The next two presentations were given by Thomas Brenndorfer. In “Appellation Elements” he shared his experience working on a project to review and reword the 96 appellation elements. His second presentation was titled “RDA-ONIX Framework: New Content Types and New Carrier Types.” The content and carrier types in RDA are derived from the RDA-ONIX Framework for Resource Categorization (2006). Brenndorfer walked through the process of creating new content and carrier types.
Kate James spoke about relationship elements. In general, relationships connect two things, are inherently reciprocal, and help identify one thing by defining its relationship to another. Relationships can be expressed by a graph or an RDF triple. Relationships in RDA are now relationship elements. Relationship designators seem to be a refinement of a relationship element, yet are not discussed in the relationship element chapters of the current RDA (e.g., composer is a type of creator). In the new Toolkit, relationship designators have become relationship elements. These elements carry equal status with any other element. Some attributes have also become relationship elements due to new entities nomen and time-span; others changed due to development of the place entity. Many of these elements have been renamed to capture both entities (e.g., date associated with person).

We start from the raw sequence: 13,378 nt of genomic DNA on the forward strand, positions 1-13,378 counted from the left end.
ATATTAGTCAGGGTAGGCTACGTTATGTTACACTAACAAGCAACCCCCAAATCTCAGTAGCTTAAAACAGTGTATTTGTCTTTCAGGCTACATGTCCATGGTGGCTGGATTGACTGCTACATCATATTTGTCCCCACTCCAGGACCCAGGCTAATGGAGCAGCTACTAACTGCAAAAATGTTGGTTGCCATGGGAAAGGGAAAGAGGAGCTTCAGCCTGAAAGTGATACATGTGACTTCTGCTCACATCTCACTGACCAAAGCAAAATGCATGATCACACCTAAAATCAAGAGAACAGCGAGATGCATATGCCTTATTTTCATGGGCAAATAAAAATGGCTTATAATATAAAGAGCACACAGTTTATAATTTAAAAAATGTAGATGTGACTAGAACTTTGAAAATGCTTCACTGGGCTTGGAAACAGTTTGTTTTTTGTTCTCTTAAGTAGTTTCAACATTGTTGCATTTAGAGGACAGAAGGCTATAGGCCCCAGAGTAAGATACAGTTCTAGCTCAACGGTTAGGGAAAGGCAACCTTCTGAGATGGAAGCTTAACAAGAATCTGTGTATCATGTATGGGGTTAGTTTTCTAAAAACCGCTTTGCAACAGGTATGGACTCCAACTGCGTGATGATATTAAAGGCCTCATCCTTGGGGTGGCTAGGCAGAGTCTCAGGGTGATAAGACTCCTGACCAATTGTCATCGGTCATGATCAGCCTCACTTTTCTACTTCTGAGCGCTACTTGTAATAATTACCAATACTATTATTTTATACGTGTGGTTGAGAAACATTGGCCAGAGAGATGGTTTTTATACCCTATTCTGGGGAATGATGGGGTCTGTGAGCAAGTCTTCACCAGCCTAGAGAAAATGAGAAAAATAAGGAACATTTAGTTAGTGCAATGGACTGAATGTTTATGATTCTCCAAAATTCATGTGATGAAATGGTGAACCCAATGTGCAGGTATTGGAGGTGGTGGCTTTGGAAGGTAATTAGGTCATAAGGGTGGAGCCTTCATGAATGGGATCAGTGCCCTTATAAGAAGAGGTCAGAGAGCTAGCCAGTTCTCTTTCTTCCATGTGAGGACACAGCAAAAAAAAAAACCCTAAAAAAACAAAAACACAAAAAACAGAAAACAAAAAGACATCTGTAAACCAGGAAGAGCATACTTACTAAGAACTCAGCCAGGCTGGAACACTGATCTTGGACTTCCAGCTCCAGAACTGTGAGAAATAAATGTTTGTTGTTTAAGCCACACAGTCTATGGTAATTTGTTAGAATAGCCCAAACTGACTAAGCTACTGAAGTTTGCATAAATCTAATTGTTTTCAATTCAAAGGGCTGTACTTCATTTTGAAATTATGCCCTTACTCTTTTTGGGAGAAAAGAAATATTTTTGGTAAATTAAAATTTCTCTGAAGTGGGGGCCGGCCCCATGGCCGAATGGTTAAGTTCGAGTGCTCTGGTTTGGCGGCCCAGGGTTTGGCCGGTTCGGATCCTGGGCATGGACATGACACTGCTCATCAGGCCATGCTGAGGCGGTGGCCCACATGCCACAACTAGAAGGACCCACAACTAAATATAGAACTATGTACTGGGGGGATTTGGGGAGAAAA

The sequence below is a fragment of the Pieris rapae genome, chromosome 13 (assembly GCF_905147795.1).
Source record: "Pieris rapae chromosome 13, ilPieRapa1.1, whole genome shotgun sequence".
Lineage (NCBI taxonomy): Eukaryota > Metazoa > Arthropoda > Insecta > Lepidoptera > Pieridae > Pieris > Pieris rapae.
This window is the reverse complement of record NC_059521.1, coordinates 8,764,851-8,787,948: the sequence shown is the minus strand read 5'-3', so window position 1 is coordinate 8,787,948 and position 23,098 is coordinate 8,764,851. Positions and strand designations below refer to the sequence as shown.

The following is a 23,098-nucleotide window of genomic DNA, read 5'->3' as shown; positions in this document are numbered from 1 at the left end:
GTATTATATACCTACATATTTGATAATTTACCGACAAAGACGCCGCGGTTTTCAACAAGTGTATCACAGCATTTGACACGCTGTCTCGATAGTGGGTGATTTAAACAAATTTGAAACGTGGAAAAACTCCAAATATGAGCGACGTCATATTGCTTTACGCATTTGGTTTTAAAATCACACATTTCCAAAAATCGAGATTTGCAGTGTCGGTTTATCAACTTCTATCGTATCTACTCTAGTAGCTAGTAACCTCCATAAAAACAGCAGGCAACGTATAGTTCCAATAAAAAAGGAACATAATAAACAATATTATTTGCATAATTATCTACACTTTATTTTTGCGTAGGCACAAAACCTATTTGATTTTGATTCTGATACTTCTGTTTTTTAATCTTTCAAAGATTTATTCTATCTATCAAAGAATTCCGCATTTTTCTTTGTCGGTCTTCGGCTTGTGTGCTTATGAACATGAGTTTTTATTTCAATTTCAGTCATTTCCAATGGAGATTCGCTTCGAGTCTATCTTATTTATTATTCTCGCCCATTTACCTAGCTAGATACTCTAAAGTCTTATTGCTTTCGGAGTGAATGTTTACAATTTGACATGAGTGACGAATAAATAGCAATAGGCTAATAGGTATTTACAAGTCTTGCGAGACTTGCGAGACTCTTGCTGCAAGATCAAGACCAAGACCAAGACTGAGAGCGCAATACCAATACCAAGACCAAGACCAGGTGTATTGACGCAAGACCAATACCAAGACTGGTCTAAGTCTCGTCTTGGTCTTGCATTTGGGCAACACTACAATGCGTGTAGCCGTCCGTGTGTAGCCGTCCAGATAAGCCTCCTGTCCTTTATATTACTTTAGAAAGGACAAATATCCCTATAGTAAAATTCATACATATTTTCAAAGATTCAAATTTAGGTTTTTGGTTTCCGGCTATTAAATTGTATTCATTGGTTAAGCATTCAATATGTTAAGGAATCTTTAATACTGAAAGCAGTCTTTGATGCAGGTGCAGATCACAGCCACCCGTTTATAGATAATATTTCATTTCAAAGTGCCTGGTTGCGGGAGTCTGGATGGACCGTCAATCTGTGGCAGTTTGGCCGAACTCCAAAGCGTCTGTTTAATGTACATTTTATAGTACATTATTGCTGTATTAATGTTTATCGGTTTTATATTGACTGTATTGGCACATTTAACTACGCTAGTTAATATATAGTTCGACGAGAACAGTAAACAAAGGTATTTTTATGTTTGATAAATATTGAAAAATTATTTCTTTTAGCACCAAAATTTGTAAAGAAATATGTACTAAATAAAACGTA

Gordon Dunsire and James Hennelly presented “A Deeper Dive into Application Profiles and Policy Statements.” Dunsire spoke first about application profiles. Simply put, an application profile is a specification of metadata that is used in an application. An application profile may include entities, elements, and vocabulary encoding schemes that are used, plus the mandatory and repeatable status of elements. An application profile may also include the preferred recording method. In the context of the Toolkit, an application profile is useful as a front-end to the Toolkit (i.e., “tell me what elements to use”), as a data input form, data validation, and for data extraction. An application profile may be layered (“nested”). For example, the current “types of description” are replaced by “coherent description of an information resource.” There are three layers to this description: the first layer contains the primary relationship, the second layer contains the minimum description of the resource, and the third layer contains an “effective” description with a particular application in mind. The first two layers are required with the third layer optional. An equivalent visual representation would be that of LEGO bricks – a base layer is required, then bricks are built on the top. Application profiles can be built up from an existing profile (e.g., a music profile could be built on top of a basic application profile). Models of application profiles will be provided, but communities will need to construct profiles (to continue the LEGO theme, the bricks are what is bought, not the prebuilt project). Profiles can be developed by a region or internationally, published inside the Toolkit (easier to use in context, but behind the paywall), outside the Toolkit (freely available, but without context).